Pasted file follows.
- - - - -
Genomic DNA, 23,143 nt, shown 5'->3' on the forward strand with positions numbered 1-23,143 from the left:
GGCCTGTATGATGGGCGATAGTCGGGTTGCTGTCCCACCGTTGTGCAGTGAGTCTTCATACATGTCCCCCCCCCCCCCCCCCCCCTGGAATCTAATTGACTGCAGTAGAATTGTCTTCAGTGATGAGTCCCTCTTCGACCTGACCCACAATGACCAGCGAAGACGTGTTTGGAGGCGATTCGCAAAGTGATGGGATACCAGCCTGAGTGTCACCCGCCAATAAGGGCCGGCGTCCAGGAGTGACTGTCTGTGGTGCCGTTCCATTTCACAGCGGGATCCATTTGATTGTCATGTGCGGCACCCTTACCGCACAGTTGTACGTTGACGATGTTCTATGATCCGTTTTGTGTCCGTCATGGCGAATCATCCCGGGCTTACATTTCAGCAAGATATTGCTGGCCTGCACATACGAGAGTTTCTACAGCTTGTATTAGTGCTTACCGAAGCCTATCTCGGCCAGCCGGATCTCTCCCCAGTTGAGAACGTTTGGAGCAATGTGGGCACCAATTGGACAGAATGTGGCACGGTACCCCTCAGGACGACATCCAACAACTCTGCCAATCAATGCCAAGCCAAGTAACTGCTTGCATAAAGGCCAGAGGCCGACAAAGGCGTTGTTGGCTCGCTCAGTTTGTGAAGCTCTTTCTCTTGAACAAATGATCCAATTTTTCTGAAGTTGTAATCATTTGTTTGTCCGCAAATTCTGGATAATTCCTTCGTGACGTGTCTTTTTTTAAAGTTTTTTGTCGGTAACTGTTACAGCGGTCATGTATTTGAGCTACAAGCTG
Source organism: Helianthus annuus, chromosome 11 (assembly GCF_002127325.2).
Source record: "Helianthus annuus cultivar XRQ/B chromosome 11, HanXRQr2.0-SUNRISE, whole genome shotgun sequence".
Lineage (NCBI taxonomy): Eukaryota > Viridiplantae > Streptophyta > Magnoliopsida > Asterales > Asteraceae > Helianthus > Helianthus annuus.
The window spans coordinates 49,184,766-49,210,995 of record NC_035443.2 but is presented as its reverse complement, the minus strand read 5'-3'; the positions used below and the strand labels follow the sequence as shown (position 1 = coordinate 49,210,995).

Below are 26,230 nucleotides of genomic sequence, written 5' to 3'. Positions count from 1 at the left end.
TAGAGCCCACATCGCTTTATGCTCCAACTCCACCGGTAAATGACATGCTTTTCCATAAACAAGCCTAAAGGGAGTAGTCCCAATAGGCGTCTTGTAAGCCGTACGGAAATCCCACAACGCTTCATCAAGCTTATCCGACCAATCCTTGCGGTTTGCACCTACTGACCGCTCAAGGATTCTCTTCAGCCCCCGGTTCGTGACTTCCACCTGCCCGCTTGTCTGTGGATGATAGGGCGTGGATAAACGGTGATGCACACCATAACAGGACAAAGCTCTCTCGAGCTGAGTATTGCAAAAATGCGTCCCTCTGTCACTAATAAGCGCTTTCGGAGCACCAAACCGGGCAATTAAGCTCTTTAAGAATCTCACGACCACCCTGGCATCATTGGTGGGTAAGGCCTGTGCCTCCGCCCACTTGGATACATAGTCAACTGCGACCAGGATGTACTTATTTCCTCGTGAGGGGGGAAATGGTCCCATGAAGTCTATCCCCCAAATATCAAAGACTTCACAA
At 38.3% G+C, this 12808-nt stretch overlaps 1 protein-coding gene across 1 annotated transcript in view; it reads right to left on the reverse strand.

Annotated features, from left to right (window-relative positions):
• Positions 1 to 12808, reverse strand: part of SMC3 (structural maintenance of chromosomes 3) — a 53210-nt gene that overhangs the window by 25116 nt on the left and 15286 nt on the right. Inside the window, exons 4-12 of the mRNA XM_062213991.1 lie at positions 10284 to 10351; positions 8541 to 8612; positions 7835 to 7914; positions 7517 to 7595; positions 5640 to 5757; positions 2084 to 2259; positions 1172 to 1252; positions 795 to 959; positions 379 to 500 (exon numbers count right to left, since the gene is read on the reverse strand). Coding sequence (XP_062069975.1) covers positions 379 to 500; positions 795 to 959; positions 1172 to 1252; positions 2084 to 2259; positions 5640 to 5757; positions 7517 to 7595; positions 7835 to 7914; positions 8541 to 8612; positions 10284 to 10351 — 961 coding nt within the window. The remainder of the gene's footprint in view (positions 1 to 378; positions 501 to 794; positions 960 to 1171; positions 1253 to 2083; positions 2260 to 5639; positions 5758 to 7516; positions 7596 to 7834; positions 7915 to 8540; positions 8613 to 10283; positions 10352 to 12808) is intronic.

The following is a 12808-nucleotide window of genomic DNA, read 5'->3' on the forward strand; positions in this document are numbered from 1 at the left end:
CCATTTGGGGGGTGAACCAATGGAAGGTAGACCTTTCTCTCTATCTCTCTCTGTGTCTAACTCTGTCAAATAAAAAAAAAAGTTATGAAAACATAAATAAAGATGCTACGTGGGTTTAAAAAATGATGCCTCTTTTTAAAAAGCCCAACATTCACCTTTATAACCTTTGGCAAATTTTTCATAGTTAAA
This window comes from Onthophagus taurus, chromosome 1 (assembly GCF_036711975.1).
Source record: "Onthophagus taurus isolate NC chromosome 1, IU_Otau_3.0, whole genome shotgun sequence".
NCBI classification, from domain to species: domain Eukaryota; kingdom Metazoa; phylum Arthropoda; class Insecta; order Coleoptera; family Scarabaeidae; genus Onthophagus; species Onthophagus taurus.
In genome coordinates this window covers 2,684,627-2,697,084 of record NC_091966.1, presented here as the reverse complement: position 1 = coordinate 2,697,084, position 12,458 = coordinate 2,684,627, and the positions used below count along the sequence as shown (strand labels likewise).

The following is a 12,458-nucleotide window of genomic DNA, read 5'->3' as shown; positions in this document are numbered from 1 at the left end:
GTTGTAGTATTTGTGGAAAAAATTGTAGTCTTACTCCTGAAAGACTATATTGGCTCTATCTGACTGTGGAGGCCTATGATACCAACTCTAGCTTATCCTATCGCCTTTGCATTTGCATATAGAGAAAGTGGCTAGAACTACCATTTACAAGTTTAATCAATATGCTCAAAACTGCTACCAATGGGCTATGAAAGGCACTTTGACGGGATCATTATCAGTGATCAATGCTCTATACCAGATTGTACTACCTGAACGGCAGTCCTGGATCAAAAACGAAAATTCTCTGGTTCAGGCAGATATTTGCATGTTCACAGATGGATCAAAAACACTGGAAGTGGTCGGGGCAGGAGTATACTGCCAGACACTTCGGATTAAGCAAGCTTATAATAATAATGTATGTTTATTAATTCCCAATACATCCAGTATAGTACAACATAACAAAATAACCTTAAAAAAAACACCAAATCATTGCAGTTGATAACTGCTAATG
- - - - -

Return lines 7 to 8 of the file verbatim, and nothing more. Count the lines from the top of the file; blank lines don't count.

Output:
Below are 26,230 nucleotides of genomic sequence, written 5' to 3'. Positions count from 1 at the left end.
TAGAGCCCACATCGCTTTATGCTCCAACTCCACCGGTAAATGACATGCTTTTCCATAAACAAGCCTAAAGGGAGTAGTCCCAATAGGCGTCTTGTAAGCCGTACGGAAATCCCACAACGCTTCATCAAGCTTATCCGACCAATCCTTGCGGTTTGCACCTACTGACCGCTCAAGGATTCTCTTCAGCCCCCGGTTCGTGACTTCCACCTGCCCGCTTGTCTGTGGATGATAGGGCGTGGATAAACGGTGATGCACACCATAACAGGACAAAGCTCTCTCGAGCTGAGTATTGCAAAAATGCGTCCCTCTGTCACTAATAAGCGCTTTCGGAGCACCAAACCGGGCAATTAAGCTCTTTAAGAATCTCACGACCACCCTGGCATCATTGGTGGGTAAGGCCTGTGCCTCCGCCCACTTGGATACATAGTCAACTGCGACCAGGATGTACTTATTTCCTCGTGAGGGGGGAAATGGTCCCATGAAGTCTATCCCCCAAATATCAAAGACTTCACAA